Coffee grounds and eggshells - should be properly disposed of in the trash. Never put them in the garbage disposal. Crushed eggshells and coffee grounds can also be used for making garden compost.
Hair - always seems to make its way past the plug. Hair will catch and stick to other items and is very difficult to get out of piping once it gets in. Keep hair from going into the pipes by using a fine drain screen to catch hair in your bathtub and shower and dispose of it properly in the trash.

Household hazardous materials - such as motor oil, pesticides, paint and solvents should never be poured down the drain. All of these are highly toxic and will cause long term damage to the environment. Dispose of these items by contacting the nearest household hazardous waste collection center where these and other household items can be dropped off. If there is just a little unused paint left, put the can in a safe place (inaccessible to children, pets, or ignition sources) and remove the lid so the remaining contents can dry out. Once the contents have dried out, replace the lid and dispose of the can in the trash or recycler.

Monday, September 23, 2013

Popular bathroom wipes blamed for clogs, backups in sewers across the US

Popular bathroom wipes blamed for clogs, backups in sewers across US
Published September 23, 2013 | Associated Press

BEMUS POINT, N.Y. –  Increasingly popular bathroom wipes — pre-moistened towelettes that are often advertised as flushable — are being blamed for creating clogs and backups in sewer systems around the nation.
Wastewater authorities say wipes may go down the toilet, but even many labeled flushable aren't breaking down as they course through the sewer system. That's costing some municipalities millions of dollars to dispatch crews to unclog pipes and pumps and to replace and upgrade machinery.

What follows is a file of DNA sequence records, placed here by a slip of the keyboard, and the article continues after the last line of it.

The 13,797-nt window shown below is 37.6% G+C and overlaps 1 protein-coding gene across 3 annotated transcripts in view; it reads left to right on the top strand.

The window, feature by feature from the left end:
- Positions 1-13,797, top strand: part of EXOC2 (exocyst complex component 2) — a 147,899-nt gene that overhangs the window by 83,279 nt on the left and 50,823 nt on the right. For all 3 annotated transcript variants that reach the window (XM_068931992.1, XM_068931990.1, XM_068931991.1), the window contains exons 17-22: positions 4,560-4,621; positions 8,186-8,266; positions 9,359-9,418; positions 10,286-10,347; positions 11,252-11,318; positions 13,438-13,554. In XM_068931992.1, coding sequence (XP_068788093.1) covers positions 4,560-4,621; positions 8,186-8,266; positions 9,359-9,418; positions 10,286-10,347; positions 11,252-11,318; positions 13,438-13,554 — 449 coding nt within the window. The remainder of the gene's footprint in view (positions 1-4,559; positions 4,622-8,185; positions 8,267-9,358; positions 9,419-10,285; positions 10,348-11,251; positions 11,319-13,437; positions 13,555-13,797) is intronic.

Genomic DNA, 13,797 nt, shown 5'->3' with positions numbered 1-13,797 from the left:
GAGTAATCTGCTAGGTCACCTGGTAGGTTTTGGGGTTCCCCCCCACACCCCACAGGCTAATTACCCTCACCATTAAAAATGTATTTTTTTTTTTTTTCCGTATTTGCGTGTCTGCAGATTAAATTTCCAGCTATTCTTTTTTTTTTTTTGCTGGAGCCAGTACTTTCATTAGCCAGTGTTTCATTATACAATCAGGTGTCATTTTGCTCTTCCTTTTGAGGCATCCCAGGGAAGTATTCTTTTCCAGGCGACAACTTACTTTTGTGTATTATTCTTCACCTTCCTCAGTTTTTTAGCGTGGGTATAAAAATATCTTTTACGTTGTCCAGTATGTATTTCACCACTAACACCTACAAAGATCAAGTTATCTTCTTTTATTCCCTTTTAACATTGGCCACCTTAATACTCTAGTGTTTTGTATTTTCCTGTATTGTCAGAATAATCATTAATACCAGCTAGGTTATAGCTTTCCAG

The problem got so bad in this western New York community this summer that sewer officials set up traps — basket strainers in sections of pipe leading to an oft-clogged pump — to figure out which households the wipes were coming from. They mailed letters and then pleaded in person for residents to stop flushing them.
"We could walk right up, knock on the door and say, 'Listen, this problem is coming right from your house,'" said Tom Walsh, senior project coordinator at South & Center Chautauqua Lake Sewer Districts, which was dispatching crews at least once a week to clear a grinder pump that would seize up trying to shred the fibrous wipes.
The National Association of Clean Water Agencies, which represents 300 wastewater agencies, says it has been hearing complaints about wipes from sewer systems big and small for about the last four years.
That roughly coincides with the ramped-up marketing of the "flushable cleansing cloths" as a cleaner, fresher option than dry toilet paper alone. A trade group says wipes are a $6 billion-a-year industry, with sales of consumer wipes increasing nearly 5 percent a year since 2007 and expected to grow at a rate of 6 percent annually for the next five years.
One popular brand, Cottonelle, has a campaign called "Let's talk about your bum" and ads showing people trying to wash their hair with no water. It ends with the tagline: "You can't clean your hair without water, so why clean your bum that way?"